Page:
This piece has been written By Janet Naylon and Stuart Paterson
You have decided to enter the World Championships! What next? You may have been before or this maybe your first time. Whatever your background, here are some tips for planning the trip and getting the most out of the competition.
A version of this article for the Australian Masters was started on the return trip from 2014 World Indoors in Budapest and it is the result of travelling to multiple world championships since 1997 for Stuart and 2001 for Janet.
The aim is to provide answers to most of the questions that are often asked. We hope you find the article helpful.
Check the results of previous championships to get an idea of what it might take to make a final or win a medal. This then helps with the setting of realistic goals. Competitions in Europe tend to have more athletes and therefore the standard is often higher than elsewhere. However, this should not deter you from entering. Instead come prepared to do your best and enjoy the camaraderie.
Be prepared to compete in multiple rounds with heats, semi-finals and the final taking place over 2-3 days or qualifying rounds and a final over 1-2 days. Keep this in mind when choosing and entering events. This is especially important at indoors where all events take place over six or seven days while at outdoors the events take place over 12 or 13 days with two rest days. Competition is more intense than
at home and season best performances are often required to progress through each round.
If entering two events that are scheduled for the same day on the event grid in the entry booklet, be prepared to choose one event over the other if, on the final timetable, they end up scheduled at the same time or in different stadiums. WMA does its best to avoid clashes between normal event doubles such as 100m and long jump but unusual doubles such as discus and high jump may require the athlete to make a choice as to which event to pursue.
The Stadia (outdoor) Championships use several venues to cater for the large number of events, age groups and athletes. The Technical Information Centre (TIC) is at the central or main venue and this is where the majority of track events take place plus some field events. The multi events, longer distance track events and remaining field events are usually scheduled at the other venues.
At indoors there is generally only one stadium with the long throws usually held nearby.
The out of stadia events at both championships also add an extra dimension with a further three venues for the cross country, road walks and half marathon/marathon.
Access to training facilities before or during the competition is rare, while warm up facilities are often limited. Athletes often need to improvise, especially at indoor events. That said there is normally sufficient time at the event site prior to events starting to complete run throughs/warm ups and get a feel for the track, take off board or throwing circle.
Cleanliness at venues varies and what is normal is sometimes quite different to at home. Consider carrying a loo roll, toilet seat covers (available in camping/travel stores or airplane toilets) and a small bottle of hand sanitizer in your day bag.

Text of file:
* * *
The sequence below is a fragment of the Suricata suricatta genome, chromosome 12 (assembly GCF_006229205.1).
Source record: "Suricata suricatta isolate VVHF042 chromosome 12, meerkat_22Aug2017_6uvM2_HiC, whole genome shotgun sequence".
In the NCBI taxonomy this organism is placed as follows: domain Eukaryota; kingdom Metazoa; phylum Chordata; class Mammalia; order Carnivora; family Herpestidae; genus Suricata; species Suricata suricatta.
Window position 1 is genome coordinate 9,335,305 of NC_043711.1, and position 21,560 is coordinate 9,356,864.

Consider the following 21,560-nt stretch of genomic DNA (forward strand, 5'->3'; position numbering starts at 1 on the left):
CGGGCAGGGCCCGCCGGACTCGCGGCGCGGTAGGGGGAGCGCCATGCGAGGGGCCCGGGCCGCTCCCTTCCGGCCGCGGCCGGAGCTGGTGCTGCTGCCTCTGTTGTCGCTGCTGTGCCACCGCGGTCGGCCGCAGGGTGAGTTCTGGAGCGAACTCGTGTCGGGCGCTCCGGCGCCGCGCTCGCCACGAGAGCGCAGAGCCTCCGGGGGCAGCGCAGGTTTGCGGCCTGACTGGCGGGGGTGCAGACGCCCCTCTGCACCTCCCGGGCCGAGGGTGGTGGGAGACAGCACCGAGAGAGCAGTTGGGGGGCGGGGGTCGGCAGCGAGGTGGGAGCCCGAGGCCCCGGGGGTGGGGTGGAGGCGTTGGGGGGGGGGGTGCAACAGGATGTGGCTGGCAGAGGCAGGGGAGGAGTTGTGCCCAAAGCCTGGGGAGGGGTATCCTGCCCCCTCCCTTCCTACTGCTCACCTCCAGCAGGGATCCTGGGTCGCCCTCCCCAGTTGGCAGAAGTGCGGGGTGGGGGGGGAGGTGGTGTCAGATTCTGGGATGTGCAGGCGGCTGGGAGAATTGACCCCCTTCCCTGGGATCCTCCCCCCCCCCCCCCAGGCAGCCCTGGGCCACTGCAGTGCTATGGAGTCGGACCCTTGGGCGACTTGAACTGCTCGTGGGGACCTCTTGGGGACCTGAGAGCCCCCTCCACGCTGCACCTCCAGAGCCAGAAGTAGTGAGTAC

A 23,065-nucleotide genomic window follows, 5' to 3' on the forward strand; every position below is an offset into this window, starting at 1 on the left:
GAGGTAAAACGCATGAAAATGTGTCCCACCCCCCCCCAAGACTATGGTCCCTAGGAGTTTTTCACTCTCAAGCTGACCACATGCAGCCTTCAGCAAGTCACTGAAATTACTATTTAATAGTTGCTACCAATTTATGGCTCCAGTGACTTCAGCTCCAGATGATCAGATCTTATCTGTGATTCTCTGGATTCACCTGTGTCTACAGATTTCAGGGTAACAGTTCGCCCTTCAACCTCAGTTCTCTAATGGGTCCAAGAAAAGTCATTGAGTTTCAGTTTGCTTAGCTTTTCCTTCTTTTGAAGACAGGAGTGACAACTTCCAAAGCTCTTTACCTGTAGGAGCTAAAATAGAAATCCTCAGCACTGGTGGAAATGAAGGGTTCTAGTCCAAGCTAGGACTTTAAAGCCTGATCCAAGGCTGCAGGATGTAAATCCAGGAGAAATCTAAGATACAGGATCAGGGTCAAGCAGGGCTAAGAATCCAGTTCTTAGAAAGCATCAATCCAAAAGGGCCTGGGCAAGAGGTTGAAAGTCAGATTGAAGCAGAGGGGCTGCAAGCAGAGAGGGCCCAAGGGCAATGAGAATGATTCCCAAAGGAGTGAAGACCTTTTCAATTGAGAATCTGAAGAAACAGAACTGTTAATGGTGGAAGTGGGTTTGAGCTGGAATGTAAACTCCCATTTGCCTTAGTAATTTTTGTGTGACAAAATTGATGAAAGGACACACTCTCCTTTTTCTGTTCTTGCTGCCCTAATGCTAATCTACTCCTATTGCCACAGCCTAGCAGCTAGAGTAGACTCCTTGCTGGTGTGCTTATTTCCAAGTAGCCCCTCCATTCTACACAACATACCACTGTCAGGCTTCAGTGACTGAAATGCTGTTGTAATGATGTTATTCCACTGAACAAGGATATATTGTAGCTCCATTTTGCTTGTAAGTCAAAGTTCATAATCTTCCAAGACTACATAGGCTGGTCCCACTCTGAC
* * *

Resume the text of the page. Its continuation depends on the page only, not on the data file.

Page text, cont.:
Getting there and accommodation choice is the responsibility of individual athletes. Whether you choose to use your nations preferred or appointed travel agent or make your own plans, it is best to do your own research and decide what works best for you. Team managers are not responsible for individual’s concerns with travel and accommodation.
Comprehensive travel insurance, which covers medical emergencies (including the cost of getting home) and lost luggage is highly recommended.
Think laterally as to the best route to the destination. Sometimes the most common routes are more expensive, with more flight changes and take longer. If the final destination is not a capital city, having an overnight stop and using a fast train to the final destination can be more time and cost efficient with the added advantage of arriving refreshed.
Do you want to be near/walking distance to the main venue or do you prefer to be in the city center or close to a range of restaurants and sights? To help decide firstly check out the local transport:
- Is the LOC providing access to their local transport system or supplying shuttle buses?
- Is there a good metro/tram/bus system?
- Do services run regularly, even in off peak times? Check the timetables on the transport provider’s websites for various times of day.
- Does it look easy to get around?
- What is the taxi cost?
- Is it worth hiring a car – if so, what are the local driving and parking conditions?
Next look at hotels in the desired area – bookings.com and tripadvisor.com are good starting points.
Finally, look at Google maps or similar and map the route to the main venue using the walk, public transport and drive options from the short listed hotels.
Other things to consider when choosing a hotel are – Wi-Fi access, air conditioning, laundry facilities, kitchenette, hotel restaurant, safety of the area, proximity to supermarkets and so forth.
While it is nice for everyone form each nation to all stay together, people have different budgets and preferences and therefore make decisions, which best suit them.
How long beforehand to arrive?